As a bonus, in both my CIA meeting and the Net Neutrality panel I got to toss out my line that “in 40 years we will not be able to distinguish between biological machines and non-biological humans.  Basically the machines will take over and our goal should be that they are nice to us.”  After waking up this morning feeling much more rested, it was extra fun to see a huge NY Times titled Merely Human? That’s So Yesterday about the Singularity.

  • Pete0

    The RFK book of e same title is equally compelling, a real world treatise on both leadership and negotiation.

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  • http://twitter.com/Timberry @Timberry

    Brad, funny to me that you should mention it. Years ago I took a class from the late Eugene Webb, one of the great business profs of not that long ago, on leadership in organizations (or something like that). The Robert F. Kennedy book 13 days was one of two books he used to teach leadership in that class … the other one was Mario Puzo's The Godfather.

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  • Erasmo

    hi Brad

    could you share your view on key learnings/takeouts from the movie?

    I loved the movie too and rushed through your post looking for your opinion on what you believe the topic learnings are and how they can relate to running a company….you mentioned you connected to Brad Burnhams post but didn’t go on to explain…

    thanks

    Erasmo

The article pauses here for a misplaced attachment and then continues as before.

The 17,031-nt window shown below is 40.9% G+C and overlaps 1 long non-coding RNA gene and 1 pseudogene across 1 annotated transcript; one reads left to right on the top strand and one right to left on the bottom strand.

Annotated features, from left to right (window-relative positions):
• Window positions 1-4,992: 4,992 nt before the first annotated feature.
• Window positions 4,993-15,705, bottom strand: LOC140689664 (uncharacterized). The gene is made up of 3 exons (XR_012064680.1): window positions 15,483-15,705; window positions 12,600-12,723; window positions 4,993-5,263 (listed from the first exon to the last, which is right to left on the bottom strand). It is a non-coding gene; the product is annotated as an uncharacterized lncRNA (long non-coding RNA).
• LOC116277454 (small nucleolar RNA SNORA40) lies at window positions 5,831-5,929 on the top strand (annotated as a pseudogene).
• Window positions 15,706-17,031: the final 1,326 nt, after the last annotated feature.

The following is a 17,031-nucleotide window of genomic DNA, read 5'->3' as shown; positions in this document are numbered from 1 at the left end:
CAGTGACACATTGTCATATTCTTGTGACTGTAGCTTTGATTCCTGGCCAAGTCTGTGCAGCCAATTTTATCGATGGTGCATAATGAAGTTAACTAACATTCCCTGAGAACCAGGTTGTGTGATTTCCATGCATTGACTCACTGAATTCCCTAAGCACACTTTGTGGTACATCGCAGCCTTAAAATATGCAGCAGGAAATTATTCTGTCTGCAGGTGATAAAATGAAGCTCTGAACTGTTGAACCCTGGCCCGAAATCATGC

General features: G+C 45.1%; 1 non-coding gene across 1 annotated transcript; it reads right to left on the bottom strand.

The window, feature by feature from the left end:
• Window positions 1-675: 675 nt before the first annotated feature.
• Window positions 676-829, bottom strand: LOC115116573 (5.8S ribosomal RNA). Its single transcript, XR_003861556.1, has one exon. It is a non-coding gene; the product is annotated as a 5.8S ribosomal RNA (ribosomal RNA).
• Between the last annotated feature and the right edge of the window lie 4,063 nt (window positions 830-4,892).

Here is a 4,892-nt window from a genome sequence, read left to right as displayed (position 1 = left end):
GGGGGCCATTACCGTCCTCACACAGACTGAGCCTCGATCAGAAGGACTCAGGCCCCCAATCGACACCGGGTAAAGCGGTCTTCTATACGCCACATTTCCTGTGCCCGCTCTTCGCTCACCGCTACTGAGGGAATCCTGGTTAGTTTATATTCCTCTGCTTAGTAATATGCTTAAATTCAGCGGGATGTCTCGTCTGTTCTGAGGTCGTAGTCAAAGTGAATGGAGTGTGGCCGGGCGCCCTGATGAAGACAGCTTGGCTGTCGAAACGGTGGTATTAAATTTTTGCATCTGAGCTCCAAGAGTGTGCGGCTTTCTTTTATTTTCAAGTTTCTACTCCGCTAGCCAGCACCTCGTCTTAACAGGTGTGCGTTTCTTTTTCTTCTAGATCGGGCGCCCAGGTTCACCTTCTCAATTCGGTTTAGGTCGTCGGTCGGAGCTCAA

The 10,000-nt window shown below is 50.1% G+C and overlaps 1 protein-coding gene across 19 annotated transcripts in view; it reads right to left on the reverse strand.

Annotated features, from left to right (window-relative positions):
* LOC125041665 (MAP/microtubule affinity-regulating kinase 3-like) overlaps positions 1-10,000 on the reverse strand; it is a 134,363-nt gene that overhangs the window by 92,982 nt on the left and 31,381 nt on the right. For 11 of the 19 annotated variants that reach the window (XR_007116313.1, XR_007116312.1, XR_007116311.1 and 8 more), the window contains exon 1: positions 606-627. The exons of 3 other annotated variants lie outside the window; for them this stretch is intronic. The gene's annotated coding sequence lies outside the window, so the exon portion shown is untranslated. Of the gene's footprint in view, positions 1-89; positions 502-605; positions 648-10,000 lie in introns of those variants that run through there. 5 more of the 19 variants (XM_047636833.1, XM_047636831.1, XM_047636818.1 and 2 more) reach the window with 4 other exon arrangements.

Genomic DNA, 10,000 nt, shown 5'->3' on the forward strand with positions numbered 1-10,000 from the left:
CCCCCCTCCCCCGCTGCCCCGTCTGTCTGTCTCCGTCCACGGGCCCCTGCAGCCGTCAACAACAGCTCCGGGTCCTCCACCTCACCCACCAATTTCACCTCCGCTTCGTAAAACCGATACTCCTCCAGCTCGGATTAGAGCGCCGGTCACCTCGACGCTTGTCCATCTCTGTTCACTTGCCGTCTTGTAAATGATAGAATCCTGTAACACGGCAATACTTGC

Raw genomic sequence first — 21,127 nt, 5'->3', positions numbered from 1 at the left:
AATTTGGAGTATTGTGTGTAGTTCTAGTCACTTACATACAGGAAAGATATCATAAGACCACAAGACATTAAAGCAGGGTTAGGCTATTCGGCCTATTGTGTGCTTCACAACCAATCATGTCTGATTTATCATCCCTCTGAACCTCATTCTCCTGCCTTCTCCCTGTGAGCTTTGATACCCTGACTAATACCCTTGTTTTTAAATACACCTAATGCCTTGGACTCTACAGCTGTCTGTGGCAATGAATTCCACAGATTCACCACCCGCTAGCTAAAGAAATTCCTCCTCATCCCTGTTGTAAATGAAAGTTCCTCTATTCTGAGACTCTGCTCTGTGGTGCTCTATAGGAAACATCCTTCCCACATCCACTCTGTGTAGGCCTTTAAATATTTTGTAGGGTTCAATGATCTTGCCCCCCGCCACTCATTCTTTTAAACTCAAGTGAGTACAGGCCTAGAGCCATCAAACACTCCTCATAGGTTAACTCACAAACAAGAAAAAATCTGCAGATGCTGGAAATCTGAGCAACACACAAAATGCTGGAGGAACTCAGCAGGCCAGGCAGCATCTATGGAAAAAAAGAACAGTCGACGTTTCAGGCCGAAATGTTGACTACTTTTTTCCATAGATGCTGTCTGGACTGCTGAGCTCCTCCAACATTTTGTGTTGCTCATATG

• http://intensedebate.com/people/bfeld Brad Feld

      There were two key things that jumped out at me.  First was how calm JFK generally stayed throughout the crisis.  There was only one emotional outburst and it was at a moment in time where yet another stupid thing happened as a result of someone in the military ignoring JFK’s specific orders.  The second was how JFK synthesized all of the conflicting data coming at him, let everyone say their piece, and then took his time – even in the midst of a very loud clock ticking – making his decision. 

      There were many other leadership lessons from the movie but they are nicely integrated into the movie itself.  Watch it!

      • DaveJ

        Watched it last night. I agree, great presentation of great leadership. If only they hadn't made the military brass into "cartoon figures" (as several reviewers put it) – when leadership becomes really hard is when the arguments as well as thoughtful people are on both sides of an issue.